We set up our email preference center based on the types of emails that we send so I feel like it is somewhat custom to each user. Just make sure the customer can understand what they would sign up for with the email preferences.
Thanks for the response.
Say we have an idea in place on this in terms of the different categories involved. How do we actually tag emails to identify if it's actually a Product Email, Educational Email, etc?
Is there somewhere in the Email Asset that I can state "Category of Email" or something like that? And then the Subscriber Preference Center would correspond with that?
The tie-ins between user preference fields and, for example, Program Tags will not happen automatically.
Even if you use the exact same nomenclature in both places (and you should, for clarity's sake) you still need to build Smart Campaign filters and flow actions accordingly.
And at the email level, other than naming conventions for the email itself there's no way to signal such a connection.
Building and maintaining these connections is an important part of a well-run instance, but if you're hoping you're missing something that'll make it happen automatically, you're not.
As Sanford mentioned, once you deploy a preference center, you really need to ensure each and every one of your programs/email-send campaigns have the required filters to make sure you're suppressing those people who have not subscribed to that type of content (if they haven't opted in to all). There are a couple of existing ideas posted by Grégoire Michel that would make this process much easier to manage:
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The thing to understand about a Preference Center is that you have to manage it internally. Everything is based off field value and smart lists. It is very easy to ignore preferences when sending an email if you're not careful.
I recommend coming up with a strategy and documenting it. Brainstorm every type of email you think you'll send, and match it to a preference category. And then have a ruthless QA process when you do your sends to make sure you're respecting those categories.
It might make sense to create program templates for different categories so you don't have to think about the smart list when you create the program. A simple example would be if you send mailbox blasts in categories "Resources", "Webinars", and "Events". So your program templates would be this:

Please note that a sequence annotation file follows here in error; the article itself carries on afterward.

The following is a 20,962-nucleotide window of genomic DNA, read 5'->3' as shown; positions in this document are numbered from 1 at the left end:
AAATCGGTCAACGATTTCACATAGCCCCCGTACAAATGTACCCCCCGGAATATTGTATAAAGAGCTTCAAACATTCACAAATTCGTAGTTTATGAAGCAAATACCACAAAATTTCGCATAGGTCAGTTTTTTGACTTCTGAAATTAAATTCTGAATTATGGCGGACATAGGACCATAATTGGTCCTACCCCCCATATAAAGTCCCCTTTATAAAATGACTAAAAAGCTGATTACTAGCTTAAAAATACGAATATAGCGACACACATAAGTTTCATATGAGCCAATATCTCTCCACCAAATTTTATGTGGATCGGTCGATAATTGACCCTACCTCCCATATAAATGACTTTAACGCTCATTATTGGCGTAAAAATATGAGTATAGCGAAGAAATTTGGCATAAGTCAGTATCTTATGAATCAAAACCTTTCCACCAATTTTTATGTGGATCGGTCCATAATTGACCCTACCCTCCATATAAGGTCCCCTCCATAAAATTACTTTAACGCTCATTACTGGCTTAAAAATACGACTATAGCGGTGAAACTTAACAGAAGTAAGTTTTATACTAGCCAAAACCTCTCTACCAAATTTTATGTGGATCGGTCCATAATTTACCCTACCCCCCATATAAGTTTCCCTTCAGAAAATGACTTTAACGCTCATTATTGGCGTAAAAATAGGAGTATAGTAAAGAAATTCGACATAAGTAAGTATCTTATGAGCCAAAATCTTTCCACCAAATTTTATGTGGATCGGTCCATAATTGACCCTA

1. Name: EB YYYY-MM-DD Resource Email
Smart List: Resources = True
2. Name: EB YYYY-MM-DD Webinar Email
Smart List: Webinars = True
3. Name: EB YYYY-MM-DD Event Email
Smart List: Events = True
We don't use any program tags (other than Channel, of course) but you could add tags to the templates too.
As for how you actually set up the fields and landing page, there are lots of blog posts on the Nation and external sites.
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Unfortunately Marketo doesn't come with certain pre-built features like Hubspot does, a pre-built preference centre being one.
We spent a good couple of days setting up and testing our preference centre and the result was way better than any out of the box solution. Managing lists is an ongoing task though.
You will need a developer or consultant to build something decent though.
It's almost impossible to answer this question in simple way because so many things will influence the design of your PC:
- What type of org are you in? An SMB with a local market ? A large multi-national company having to deal with different opt-in/opt-out regulations?
- What is you marketing plan made of and what kind of preferences do you want to offer?
- How skilled are you local and central Marketo users?
- How evolutive to do you think the options list will be in the future?
- Can you get hold of a JS developper to assist with the implementation of some more sophisticated features?
Based on the answers to these questions, your PC will have to be setup completely differently (from a simple PC with a limited set of functionality to a PC frameworks that can be rolled out in multiple countries with significant local adaptation. And the only thing that is certain is that there is no one-size-fits all approach.